According to reports, the cost of solar power has dipped well below the ₹3-mark, if software major Infosys is any example.
The company has 6.6 MW of ground mounted solar capacity (and another 600 kW on the roofs) at its Hyderabad facility. The cost of generation of electricity, averaged over 20 years, works out to ₹2.85, Infosys’ Executive Vice-President, U Ramadas Kamath, told BusinessLine recently.
Encouraged, Infosys is now onto adding another 3.5 MW in the same area. Kamath said the plant would yield generation of 1.9 million kWhr of electricity per MW of capacity (which compares well with the industry benchmark of around 1.6 million units.)
Explaining the high performance, Kamath said that the company went in for premium modules. The 6.6 MW, set up last December, is a mix of both poly-crystalline and thin film—the two predominant technologies used in the manufacture of solar modules. It bought thin film modules from the Japanese company, Solar Frontier, and polycrystalline from the Taiwanese company, BenQ. Kamath said that the modules were costlier, but the economics work out favourably.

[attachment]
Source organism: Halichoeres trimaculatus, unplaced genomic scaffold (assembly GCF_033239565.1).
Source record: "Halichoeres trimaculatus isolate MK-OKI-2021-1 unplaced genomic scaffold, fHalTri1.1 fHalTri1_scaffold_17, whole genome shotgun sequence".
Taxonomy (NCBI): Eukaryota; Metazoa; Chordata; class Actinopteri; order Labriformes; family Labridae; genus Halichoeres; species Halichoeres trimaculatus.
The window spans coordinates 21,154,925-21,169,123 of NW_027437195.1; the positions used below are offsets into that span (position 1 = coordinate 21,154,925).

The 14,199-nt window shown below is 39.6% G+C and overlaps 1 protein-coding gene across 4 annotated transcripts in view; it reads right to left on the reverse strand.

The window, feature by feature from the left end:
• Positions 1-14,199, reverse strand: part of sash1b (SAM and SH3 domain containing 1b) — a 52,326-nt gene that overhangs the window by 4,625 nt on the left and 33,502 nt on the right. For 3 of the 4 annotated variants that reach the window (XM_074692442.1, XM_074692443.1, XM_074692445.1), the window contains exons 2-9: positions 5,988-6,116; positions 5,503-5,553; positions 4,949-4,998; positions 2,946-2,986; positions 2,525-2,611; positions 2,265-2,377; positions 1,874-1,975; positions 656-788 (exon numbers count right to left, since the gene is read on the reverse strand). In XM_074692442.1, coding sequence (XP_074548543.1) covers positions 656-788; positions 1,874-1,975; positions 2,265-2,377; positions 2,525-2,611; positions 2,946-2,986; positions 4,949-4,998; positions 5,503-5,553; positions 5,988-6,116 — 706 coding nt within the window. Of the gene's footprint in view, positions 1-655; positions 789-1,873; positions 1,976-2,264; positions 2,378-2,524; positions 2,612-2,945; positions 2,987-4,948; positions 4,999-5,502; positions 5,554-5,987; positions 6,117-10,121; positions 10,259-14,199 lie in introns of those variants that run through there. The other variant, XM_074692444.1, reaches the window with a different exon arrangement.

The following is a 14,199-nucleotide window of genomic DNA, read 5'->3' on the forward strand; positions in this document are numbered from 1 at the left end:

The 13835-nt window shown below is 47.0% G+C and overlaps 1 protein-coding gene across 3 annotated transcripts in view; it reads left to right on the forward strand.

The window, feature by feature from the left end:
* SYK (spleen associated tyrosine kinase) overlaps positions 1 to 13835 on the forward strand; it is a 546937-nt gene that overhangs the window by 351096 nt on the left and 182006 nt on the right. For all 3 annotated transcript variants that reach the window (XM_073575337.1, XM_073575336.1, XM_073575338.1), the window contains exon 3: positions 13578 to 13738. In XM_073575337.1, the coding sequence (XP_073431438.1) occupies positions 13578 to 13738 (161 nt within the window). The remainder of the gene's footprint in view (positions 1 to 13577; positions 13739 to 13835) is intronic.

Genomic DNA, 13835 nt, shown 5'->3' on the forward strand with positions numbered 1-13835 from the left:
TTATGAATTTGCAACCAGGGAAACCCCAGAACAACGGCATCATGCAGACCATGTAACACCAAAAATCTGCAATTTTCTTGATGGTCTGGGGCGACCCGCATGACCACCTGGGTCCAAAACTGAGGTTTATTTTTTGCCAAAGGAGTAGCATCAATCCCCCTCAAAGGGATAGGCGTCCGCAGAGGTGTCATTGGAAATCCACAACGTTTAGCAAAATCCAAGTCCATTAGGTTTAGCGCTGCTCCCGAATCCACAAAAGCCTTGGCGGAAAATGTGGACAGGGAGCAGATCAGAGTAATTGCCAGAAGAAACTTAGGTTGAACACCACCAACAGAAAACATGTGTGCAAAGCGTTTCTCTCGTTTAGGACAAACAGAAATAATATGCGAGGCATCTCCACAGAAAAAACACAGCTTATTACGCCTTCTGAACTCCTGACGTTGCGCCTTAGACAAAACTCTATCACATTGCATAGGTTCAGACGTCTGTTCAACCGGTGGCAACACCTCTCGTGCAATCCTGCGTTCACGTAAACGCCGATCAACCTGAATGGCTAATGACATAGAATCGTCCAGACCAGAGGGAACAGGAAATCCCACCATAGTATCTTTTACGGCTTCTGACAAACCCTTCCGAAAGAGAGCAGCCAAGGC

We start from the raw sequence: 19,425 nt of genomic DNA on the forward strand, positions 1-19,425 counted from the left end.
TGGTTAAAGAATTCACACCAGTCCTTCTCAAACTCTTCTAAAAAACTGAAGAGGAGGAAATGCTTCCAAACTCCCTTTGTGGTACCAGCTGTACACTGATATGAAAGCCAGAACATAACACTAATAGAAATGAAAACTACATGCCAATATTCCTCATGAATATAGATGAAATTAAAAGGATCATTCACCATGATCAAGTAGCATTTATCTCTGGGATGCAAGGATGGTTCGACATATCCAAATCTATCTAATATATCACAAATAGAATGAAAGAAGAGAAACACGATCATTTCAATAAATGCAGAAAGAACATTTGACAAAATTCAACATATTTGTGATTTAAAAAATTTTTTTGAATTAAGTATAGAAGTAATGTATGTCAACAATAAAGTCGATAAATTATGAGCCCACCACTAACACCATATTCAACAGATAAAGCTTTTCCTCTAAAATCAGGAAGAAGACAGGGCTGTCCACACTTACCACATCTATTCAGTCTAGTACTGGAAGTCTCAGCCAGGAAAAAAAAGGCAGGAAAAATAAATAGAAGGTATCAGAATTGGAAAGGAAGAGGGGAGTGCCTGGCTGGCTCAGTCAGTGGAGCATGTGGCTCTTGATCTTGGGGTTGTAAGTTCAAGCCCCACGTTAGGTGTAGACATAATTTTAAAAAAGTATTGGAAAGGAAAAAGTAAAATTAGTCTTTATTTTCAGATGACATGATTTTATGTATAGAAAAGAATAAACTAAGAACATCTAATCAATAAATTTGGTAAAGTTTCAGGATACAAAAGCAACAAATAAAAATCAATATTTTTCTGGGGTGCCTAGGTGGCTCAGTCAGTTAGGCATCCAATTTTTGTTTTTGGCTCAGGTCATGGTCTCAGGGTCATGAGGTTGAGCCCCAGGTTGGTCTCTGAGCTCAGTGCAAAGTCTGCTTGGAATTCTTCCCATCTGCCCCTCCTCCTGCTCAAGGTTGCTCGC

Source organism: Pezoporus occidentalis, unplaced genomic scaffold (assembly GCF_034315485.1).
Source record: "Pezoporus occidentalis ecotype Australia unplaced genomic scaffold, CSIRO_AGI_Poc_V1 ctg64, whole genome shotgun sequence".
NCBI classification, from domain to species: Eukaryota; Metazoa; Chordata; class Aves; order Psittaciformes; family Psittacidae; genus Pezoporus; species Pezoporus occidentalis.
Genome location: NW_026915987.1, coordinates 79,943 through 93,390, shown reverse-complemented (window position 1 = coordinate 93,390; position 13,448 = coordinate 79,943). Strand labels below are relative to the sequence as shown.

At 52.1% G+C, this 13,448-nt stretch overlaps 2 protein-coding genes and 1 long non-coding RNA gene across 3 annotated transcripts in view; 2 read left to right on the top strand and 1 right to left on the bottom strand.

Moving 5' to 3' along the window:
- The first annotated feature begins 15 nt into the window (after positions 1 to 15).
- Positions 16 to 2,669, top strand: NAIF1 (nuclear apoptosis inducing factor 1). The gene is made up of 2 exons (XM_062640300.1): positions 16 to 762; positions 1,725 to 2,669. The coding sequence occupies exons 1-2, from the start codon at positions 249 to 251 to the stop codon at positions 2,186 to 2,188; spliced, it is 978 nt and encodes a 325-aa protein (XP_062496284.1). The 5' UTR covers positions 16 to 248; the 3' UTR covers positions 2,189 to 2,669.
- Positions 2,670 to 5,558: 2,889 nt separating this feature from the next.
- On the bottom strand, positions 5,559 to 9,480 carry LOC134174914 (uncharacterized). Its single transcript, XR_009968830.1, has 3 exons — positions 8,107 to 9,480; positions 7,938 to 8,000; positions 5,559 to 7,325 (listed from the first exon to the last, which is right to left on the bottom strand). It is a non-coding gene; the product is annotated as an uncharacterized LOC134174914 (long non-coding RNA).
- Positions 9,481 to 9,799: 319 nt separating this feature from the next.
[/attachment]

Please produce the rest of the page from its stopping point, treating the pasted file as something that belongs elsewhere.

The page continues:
Again, 40 per cent of the plant is fixed tilt, while the rest use trackers that enable the panels keep facing the sun all the time.
Infosys was the first Indian company to join RE100, a global initiative in which companies pledge that all the energy they use for all their operations would come from renewable energy sources by a voluntarily set deadline. Infosys has pledged it would be 100 per cent green by 2018; it has come half way now.
Kamath said that Infosys’ employee strength has doubled since 2008 (to 199,829 today), while energy consumption has gone up by 18 per cent. In 2008, per-employee energy consumption was 297 kWhr; today it stands at 151. The target is 90 – the level at which the Hyderabad campus, which has 16,000 employees, operates.